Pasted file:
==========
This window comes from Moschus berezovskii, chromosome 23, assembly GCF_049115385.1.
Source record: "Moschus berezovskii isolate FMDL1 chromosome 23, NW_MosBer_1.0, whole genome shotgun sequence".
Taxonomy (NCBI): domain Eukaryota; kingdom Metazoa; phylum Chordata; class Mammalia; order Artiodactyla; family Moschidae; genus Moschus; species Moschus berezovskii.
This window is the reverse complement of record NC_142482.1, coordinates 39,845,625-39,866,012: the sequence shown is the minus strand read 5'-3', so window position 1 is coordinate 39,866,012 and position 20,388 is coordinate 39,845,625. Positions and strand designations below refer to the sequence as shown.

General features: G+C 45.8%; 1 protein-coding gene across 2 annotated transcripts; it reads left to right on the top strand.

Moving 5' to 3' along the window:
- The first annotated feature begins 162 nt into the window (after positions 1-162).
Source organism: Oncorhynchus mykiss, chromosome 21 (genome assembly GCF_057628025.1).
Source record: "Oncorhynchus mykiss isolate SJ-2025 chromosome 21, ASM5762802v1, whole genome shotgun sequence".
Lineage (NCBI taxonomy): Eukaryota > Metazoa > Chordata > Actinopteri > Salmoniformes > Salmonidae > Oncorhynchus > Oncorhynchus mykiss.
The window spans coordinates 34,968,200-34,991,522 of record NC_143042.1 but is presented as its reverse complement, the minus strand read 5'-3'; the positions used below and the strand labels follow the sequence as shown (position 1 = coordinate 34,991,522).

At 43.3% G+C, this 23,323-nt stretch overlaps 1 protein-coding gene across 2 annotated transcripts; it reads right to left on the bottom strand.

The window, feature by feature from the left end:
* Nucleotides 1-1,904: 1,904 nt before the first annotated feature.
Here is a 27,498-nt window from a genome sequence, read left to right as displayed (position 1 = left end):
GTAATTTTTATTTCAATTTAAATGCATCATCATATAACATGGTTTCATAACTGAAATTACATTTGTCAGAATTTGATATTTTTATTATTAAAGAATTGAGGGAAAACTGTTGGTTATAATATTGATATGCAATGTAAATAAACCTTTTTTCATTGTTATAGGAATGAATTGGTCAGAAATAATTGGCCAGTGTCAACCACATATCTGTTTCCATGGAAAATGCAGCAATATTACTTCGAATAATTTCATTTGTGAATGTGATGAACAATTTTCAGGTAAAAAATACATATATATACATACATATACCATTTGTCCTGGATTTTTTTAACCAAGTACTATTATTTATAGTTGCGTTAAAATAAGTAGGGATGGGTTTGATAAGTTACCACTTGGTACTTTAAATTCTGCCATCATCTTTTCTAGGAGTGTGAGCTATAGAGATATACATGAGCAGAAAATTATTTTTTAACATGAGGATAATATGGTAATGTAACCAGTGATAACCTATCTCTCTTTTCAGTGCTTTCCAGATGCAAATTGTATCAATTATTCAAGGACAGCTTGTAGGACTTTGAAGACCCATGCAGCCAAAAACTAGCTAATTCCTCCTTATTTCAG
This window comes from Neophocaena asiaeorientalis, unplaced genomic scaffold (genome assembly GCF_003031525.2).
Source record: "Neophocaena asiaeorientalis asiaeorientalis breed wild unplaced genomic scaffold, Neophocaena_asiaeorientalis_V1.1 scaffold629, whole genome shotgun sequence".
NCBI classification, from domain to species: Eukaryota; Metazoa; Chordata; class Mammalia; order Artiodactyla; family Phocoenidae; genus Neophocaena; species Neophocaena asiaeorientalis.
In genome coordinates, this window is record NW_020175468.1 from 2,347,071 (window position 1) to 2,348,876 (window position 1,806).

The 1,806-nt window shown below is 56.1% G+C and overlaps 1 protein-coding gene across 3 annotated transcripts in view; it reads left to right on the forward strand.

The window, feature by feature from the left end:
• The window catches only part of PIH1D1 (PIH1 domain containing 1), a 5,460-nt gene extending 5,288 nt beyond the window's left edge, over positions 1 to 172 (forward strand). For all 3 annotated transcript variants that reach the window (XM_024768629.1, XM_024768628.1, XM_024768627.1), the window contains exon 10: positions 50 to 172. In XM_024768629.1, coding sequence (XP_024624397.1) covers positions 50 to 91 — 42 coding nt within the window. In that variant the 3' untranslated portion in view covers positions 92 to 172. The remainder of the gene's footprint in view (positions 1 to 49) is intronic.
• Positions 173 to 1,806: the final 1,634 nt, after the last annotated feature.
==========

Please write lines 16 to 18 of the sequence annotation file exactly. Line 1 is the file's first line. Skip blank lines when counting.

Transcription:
GTAATTTTTATTTCAATTTAAATGCATCATCATATAACATGGTTTCATAACTGAAATTACATTTGTCAGAATTTGATATTTTTATTATTAAAGAATTGAGGGAAAACTGTTGGTTATAATATTGATATGCAATGTAAATAAACCTTTTTTCATTGTTATAGGAATGAATTGGTCAGAAATAATTGGCCAGTGTCAACCACATATCTGTTTCCATGGAAAATGCAGCAATATTACTTCGAATAATTTCATTTGTGAATGTGATGAACAATTTTCAGGTAAAAAATACATATATATACATACATATACCATTTGTCCTGGATTTTTTTAACCAAGTACTATTATTTATAGTTGCGTTAAAATAAGTAGGGATGGGTTTGATAAGTTACCACTTGGTACTTTAAATTCTGCCATCATCTTTTCTAGGAGTGTGAGCTATAGAGATATACATGAGCAGAAAATTATTTTTTAACATGAGGATAATATGGTAATGTAACCAGTGATAACCTATCTCTCTTTTCAGTGCTTTCCAGATGCAAATTGTATCAATTATTCAAGGACAGCTTGTAGGACTTTGAAGACCCATGCAGCCAAAAACTAGCTAATTCCTCCTTATTTCAG
This window comes from Neophocaena asiaeorientalis, unplaced genomic scaffold (genome assembly GCF_003031525.2).
Source record: "Neophocaena asiaeorientalis asiaeorientalis breed wild unplaced genomic scaffold, Neophocaena_asiaeorientalis_V1.1 scaffold629, whole genome shotgun sequence".